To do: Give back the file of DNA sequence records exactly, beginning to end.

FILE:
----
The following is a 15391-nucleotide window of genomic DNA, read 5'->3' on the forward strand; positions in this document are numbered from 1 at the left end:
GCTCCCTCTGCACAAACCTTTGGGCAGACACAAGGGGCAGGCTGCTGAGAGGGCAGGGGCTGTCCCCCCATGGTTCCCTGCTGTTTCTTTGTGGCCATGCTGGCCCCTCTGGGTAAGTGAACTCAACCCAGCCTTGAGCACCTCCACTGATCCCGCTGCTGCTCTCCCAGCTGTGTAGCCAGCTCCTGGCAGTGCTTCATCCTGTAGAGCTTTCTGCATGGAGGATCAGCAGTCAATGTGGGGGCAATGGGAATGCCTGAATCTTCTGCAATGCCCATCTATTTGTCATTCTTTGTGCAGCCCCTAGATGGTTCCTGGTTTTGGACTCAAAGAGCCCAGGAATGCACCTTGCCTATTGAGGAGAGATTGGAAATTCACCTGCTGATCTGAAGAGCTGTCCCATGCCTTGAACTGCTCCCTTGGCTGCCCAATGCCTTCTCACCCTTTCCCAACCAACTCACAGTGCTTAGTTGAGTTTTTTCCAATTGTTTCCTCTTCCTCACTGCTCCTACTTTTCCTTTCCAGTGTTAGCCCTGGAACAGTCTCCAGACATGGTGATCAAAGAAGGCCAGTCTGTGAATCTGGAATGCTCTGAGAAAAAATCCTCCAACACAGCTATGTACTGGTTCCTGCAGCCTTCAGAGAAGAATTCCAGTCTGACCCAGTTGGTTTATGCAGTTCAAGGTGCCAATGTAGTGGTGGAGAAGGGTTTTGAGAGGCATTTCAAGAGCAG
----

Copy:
The following is a 15391-nucleotide window of genomic DNA, read 5'->3' on the forward strand; positions in this document are numbered from 1 at the left end:
GCTCCCTCTGCACAAACCTTTGGGCAGACACAAGGGGCAGGCTGCTGAGAGGGCAGGGGCTGTCCCCCCATGGTTCCCTGCTGTTTCTTTGTGGCCATGCTGGCCCCTCTGGGTAAGTGAACTCAACCCAGCCTTGAGCACCTCCACTGATCCCGCTGCTGCTCTCCCAGCTGTGTAGCCAGCTCCTGGCAGTGCTTCATCCTGTAGAGCTTTCTGCATGGAGGATCAGCAGTCAATGTGGGGGCAATGGGAATGCCTGAATCTTCTGCAATGCCCATCTATTTGTCATTCTTTGTGCAGCCCCTAGATGGTTCCTGGTTTTGGACTCAAAGAGCCCAGGAATGCACCTTGCCTATTGAGGAGAGATTGGAAATTCACCTGCTGATCTGAAGAGCTGTCCCATGCCTTGAACTGCTCCCTTGGCTGCCCAATGCCTTCTCACCCTTTCCCAACCAACTCACAGTGCTTAGTTGAGTTTTTTCCAATTGTTTCCTCTTCCTCACTGCTCCTACTTTTCCTTTCCAGTGTTAGCCCTGGAACAGTCTCCAGACATGGTGATCAAAGAAGGCCAGTCTGTGAATCTGGAATGCTCTGAGAAAAAATCCTCCAACACAGCTATGTACTGGTTCCTGCAGCCTTCAGAGAAGAATTCCAGTCTGACCCAGTTGGTTTATGCAGTTCAAGGTGCCAATGTAGTGGTGGAGAAGGGTTTTGAGAGGCATTTCAAGAGCAG